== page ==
FX dudes Tom Woodruff Jr. and Alec Gillis of Amalgamated Dynamics were big hits talking about the Tremors trilogy, which I'll be covering soon. They're especially proud to have incorporated fan ideas regarding their subterranean beasties in Tremors 3: Back to Perfection. They were also good natured when it came to answering questions about Alien 4 and the designs for its controversial alien/human hybrid.

It's hard not to like Gary Tunnicliffe. He's like a 10-year-old who's had too much candy and Mountain Dew. This is exactly the sort of enthusiasm for the genre I like to see (in small doses). Gary did some keen severed heads for Dracula 2000 awhile back, and he's also going to be working on Hellraiser 6. Yep, another one.

The famed Boogeymen panel as seen from the cheap seats.

Despite the unashamedly commercial reason these fellas were thrust onto a stage together it was still an absolute thrill for the largest crowd of the convention (600+). We have Robert Englund (Freddy Krueger), Gunnar Hansen (Leatherface), Tony Todd (Candyman) and "masters of horror" Clive Barker and Peter Atkins. First, they danced with who brung them by plugging the new Boogeymen DVD by FlixMix which features video clips and goodies from more than 15 horror films. As Atkins quipped, "it's jam-packed with deeply unpleasant moments." I've had a chance to peruse the demo version of this impressive disc. Look for a complete review once I get my hands on the real deal, plus I talk with FlixMix producer Gary Shenk about Boogeymen and what's ahead in his unique world of interactive entertainment.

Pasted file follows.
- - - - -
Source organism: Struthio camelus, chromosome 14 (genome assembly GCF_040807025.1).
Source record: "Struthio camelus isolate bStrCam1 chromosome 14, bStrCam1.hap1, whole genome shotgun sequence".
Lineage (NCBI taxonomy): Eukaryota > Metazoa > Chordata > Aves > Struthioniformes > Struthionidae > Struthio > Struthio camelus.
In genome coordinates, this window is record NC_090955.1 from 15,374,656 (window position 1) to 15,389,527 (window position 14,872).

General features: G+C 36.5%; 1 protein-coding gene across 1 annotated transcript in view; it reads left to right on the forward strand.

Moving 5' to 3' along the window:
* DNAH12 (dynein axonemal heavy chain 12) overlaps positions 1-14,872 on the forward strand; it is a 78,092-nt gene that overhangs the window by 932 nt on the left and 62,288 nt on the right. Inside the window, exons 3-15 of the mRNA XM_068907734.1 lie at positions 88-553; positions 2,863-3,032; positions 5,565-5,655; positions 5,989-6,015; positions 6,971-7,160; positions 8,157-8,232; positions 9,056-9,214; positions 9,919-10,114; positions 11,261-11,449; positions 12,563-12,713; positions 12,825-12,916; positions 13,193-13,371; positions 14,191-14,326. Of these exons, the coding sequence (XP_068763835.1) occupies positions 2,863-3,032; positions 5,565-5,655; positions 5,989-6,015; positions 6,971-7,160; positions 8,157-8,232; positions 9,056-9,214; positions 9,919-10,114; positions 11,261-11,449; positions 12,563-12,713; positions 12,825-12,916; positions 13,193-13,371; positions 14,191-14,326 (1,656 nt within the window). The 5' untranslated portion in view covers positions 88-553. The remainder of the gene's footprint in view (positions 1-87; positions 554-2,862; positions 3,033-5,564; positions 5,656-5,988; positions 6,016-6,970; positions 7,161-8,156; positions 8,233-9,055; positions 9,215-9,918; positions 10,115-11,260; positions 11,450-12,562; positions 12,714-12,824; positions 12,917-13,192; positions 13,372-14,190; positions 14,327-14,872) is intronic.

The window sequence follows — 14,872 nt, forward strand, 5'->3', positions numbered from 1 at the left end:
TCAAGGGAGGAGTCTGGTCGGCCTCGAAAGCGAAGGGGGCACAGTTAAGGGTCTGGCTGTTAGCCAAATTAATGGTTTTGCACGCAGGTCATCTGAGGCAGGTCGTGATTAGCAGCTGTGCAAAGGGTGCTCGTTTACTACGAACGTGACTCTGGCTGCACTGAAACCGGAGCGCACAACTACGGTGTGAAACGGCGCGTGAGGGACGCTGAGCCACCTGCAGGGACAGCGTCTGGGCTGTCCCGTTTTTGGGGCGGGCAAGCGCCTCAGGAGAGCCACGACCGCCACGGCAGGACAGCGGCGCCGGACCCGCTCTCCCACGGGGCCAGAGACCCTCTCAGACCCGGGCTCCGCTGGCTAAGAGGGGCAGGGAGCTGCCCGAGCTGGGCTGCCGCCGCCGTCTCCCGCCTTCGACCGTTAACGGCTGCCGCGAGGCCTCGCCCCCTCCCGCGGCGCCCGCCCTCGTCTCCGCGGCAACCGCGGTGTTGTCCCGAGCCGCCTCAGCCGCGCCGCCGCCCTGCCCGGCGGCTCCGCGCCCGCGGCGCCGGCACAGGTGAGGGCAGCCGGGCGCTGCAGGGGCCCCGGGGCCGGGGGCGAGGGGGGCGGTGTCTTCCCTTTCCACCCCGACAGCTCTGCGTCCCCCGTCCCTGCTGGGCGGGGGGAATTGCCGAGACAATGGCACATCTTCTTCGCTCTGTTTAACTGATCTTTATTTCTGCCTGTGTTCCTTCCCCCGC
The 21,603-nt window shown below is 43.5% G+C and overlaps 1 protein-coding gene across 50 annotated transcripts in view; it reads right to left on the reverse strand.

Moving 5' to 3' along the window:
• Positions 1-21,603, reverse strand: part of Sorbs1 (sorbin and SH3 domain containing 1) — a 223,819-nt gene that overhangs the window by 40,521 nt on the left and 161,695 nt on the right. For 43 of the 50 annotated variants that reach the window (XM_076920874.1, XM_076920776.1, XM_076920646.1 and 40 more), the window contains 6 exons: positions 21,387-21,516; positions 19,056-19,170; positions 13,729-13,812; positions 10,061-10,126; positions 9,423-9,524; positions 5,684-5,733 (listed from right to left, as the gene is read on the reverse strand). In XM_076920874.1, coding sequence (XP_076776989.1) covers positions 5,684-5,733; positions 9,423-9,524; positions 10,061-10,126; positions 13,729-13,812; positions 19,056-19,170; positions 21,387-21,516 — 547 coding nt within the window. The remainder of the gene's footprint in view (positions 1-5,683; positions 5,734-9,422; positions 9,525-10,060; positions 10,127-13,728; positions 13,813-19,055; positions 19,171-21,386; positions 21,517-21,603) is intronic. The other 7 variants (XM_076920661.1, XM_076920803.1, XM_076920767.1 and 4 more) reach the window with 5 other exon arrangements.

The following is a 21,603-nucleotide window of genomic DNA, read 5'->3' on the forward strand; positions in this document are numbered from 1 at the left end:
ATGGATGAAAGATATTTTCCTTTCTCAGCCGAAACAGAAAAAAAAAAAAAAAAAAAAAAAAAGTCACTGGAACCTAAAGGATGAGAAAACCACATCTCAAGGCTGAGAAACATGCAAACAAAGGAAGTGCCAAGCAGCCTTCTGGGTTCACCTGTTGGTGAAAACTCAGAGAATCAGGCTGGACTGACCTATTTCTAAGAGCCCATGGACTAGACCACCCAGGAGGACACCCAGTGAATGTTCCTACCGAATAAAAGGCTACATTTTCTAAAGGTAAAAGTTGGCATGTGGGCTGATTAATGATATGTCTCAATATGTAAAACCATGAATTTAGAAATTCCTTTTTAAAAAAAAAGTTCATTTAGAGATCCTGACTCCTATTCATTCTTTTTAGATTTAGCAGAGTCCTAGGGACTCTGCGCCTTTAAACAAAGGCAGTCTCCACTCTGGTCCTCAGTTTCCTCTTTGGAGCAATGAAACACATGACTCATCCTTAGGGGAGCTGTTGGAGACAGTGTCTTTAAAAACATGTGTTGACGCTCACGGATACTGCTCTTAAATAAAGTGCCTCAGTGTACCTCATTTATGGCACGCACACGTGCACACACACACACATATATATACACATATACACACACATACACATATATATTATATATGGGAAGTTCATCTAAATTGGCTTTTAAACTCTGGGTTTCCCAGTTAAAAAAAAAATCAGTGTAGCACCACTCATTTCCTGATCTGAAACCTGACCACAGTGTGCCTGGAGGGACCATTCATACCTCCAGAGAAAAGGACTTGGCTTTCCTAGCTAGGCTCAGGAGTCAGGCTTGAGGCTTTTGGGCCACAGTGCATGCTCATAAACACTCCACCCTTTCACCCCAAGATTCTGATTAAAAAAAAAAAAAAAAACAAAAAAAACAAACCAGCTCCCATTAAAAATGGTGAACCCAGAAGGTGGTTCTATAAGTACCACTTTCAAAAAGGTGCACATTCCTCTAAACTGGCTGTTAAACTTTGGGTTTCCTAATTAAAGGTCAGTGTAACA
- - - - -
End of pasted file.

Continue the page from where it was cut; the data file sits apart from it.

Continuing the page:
In time things moved away from merchandising into a true fan's feast. Gunnar was the comedian of the group, turning his wry wit against the panel's most too-cool-for-school member, "Do you think if you said Clive Barker backwards three times he'd go away?" And he also liked to emphasize his "28 year" seniority among boogeymen, and he's still raring to fight, "I've been thinking about challenging Mankind on Halloween. Just making a public announcement that I'm sick of being ripped off and I want to face [the wrestler] in the ring."